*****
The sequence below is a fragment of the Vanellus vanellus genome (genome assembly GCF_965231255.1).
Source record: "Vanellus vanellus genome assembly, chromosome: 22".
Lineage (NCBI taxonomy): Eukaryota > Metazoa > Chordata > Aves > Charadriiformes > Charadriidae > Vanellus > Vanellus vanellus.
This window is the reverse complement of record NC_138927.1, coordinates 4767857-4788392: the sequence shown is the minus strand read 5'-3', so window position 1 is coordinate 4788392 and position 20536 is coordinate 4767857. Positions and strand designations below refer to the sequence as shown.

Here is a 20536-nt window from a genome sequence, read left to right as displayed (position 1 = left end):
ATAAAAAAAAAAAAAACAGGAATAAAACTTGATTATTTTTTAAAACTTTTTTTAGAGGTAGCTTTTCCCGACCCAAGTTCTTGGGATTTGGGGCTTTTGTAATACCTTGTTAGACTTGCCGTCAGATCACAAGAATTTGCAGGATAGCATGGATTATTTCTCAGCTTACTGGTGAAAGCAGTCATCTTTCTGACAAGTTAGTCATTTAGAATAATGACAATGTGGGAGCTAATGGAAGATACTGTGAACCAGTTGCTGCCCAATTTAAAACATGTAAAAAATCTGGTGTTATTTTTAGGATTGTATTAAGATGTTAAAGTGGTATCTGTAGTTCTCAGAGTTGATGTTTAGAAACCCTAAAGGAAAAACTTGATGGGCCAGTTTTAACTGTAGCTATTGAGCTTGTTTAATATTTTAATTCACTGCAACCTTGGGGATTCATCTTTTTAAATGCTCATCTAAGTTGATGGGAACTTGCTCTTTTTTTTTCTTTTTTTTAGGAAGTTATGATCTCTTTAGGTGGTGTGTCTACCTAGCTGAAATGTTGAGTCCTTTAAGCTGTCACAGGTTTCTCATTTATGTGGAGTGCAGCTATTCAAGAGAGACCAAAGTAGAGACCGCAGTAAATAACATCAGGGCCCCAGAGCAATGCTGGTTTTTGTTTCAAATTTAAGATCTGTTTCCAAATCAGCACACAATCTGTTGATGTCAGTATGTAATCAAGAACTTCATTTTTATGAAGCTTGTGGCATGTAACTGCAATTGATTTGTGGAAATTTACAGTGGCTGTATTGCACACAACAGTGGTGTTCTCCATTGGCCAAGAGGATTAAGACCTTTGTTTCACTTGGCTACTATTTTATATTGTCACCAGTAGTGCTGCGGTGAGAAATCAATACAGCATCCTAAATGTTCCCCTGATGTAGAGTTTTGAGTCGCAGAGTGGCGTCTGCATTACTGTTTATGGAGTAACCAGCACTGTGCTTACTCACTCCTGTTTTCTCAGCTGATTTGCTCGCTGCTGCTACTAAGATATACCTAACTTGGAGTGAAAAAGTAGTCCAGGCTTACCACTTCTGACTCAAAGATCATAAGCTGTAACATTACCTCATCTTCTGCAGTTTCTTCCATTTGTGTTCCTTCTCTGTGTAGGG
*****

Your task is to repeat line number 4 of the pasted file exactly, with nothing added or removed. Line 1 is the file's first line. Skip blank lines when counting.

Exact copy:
This window is the reverse complement of record NC_138927.1, coordinates 4767857-4788392: the sequence shown is the minus strand read 5'-3', so window position 1 is coordinate 4788392 and position 20536 is coordinate 4767857. Positions and strand designations below refer to the sequence as shown.